This week, I quit therapy.
Wait a minute… I was nearing hospitalization for anorexia just seven months ago, and my psychiatrist recently suggested intensive outpatient was reasonable, and now I’m not even addressing it at all?
Yes, that’s right… Sort of.
So am I giving up on recovery? Did I suddenly get better? Well, no. I’ve just had enough of therapy.
I’m sick of writing down every bite I put into my mouth. I’m sick of dissecting and talking about every meal. I’m sick of being told to eat more or to eat less. I’m sick of being told that my normal weight isn’t “healthy.” I’m sick of feeling brainwashed into accepting a body that I didn’t have before my disorder. I’m sick of everything being put under a microscope. I’m sick of wasting my time.
Dealing with Lyme and the other PANS symptoms is taxing enough, and recovering from an eating disorder takes total dedication. I’m simply trying to survive at this point, so something as demanding as intensive outpatient therapy is out of the question. As it is, getting myself to class for nine hours per week and doing the required work is hard enough. For that matter, I have days when I can barely get dressed. Do you really think I’m in any shape to drag myself to therapy for fifteen hours a week?
Now before you start telling me that recovery is the most important thing and that I need to put my health first, I want to say that I agree with that. In fact, I spent several months talking to a nutritionist and a therapist each week with regular check-ins with my psychiatrist, but truth be told, my eating is almost as disordered now as it was when I started (though in different ways). All those hours of therapy yielded few results.
I still count calories and restrict or binge, depending on the day (though I’m managing to maintain a consistent and healthy weight range). I still have rules about when and how I should eat. I still basically only eat soft foods/fruits (I think this is more of a sensory issue than an eating disorder fear, though). I still try to avoid restaurants like the plague, because I don’t know what they might be sneaking into my food. I don’t deny that I still need help, but the help I was getting wasn’t working.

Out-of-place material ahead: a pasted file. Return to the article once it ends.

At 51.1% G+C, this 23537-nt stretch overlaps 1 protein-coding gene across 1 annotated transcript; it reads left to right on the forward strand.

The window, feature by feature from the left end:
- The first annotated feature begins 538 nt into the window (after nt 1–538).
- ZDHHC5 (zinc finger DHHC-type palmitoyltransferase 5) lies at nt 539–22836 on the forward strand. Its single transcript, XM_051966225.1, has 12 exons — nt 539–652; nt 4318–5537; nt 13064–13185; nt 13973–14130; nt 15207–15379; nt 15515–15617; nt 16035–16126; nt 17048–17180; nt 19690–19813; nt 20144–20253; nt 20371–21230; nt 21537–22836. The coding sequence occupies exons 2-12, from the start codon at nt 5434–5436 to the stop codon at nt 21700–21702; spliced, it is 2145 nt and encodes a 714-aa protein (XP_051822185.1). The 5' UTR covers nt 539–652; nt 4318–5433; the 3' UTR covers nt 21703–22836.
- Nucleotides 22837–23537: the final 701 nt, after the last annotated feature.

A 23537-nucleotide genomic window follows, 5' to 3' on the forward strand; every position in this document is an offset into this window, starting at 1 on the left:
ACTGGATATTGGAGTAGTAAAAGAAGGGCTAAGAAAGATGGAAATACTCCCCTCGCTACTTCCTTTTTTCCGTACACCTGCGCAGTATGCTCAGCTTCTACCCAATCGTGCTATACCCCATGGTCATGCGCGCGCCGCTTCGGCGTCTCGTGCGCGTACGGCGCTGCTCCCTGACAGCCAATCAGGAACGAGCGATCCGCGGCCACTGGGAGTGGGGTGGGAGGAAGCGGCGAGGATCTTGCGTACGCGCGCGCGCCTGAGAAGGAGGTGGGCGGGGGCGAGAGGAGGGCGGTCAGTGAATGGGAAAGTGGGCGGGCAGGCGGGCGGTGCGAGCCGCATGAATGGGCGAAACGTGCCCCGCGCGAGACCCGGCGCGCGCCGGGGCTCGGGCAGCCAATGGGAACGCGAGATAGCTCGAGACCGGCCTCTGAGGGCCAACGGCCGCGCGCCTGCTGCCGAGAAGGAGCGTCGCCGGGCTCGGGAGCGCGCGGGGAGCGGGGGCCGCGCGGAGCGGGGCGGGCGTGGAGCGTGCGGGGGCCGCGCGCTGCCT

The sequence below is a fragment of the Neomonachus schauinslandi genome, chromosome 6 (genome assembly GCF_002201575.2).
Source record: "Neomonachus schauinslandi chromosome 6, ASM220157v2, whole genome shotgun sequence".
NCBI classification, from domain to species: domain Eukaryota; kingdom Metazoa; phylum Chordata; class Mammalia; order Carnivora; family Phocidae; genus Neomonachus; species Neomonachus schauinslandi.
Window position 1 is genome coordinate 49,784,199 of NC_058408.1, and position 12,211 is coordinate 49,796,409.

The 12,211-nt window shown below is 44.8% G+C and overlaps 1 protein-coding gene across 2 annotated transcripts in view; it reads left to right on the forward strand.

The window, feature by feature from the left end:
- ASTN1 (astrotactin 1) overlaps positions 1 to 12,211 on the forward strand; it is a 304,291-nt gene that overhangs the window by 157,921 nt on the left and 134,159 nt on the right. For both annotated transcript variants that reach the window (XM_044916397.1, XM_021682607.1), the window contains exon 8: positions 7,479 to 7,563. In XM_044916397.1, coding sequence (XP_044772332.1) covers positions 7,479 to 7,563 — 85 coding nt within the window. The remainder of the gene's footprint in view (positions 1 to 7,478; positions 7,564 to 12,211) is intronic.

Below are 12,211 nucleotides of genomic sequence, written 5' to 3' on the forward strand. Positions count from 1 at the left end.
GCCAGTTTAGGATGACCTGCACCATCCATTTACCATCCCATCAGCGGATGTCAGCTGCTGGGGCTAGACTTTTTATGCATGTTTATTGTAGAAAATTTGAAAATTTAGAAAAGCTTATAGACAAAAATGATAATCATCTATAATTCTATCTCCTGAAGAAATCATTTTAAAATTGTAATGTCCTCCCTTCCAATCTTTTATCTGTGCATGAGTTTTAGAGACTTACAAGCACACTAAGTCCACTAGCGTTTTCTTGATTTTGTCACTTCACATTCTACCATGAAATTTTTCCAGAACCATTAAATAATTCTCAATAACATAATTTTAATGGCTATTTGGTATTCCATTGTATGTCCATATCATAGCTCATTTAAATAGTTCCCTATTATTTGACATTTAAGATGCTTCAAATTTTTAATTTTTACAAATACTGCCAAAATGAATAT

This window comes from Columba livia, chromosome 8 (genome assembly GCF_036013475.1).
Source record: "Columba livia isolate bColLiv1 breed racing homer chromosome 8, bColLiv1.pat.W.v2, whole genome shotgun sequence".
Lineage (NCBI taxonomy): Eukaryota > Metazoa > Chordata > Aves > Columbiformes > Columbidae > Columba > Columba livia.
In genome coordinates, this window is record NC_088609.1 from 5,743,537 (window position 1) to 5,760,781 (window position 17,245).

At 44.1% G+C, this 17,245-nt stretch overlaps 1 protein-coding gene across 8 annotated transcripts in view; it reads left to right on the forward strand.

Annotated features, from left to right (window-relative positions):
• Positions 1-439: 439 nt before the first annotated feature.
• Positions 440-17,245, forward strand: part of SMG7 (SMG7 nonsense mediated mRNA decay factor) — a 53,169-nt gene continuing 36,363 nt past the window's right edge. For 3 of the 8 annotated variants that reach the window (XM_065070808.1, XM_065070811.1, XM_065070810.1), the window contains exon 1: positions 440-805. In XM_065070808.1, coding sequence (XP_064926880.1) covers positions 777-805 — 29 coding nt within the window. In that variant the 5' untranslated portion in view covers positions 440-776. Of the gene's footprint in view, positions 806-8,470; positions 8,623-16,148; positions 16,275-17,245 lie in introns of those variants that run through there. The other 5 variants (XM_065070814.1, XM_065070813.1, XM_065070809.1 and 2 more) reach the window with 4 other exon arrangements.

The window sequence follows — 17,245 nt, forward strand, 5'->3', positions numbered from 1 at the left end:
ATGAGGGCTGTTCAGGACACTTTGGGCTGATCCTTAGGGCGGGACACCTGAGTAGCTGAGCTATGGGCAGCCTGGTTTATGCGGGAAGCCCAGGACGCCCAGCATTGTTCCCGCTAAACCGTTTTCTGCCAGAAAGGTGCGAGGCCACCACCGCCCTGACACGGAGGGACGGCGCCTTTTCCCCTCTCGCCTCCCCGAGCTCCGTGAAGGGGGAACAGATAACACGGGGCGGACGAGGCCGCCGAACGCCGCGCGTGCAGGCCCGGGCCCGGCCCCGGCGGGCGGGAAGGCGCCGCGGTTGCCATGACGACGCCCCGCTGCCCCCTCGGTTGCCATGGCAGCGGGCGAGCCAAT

I quit therapy because talking about food so much was only magnifying my obsessions. I quit because I’m healthy (or as healthy as someone can be with late-stage Lyme) and not in physical danger. I quit because I simply don’t have the mental energy to try to break free from my rituals at the moment.
I’m not here to recommend others quit therapy—I know it helps a lot of people, and there were times when it seemed to help me. But for me right now, it was the right choice. I continue to hold out hope that, eventually, when my Lyme and PANS are under control, the thoughts and rituals will quiet down. I’ve noticed that sometimes, when I’m not having PANS symptoms, the food obsessions are gone, too. But if someday, I’m otherwise better and still have an eating disorder, I just might go back to therapy.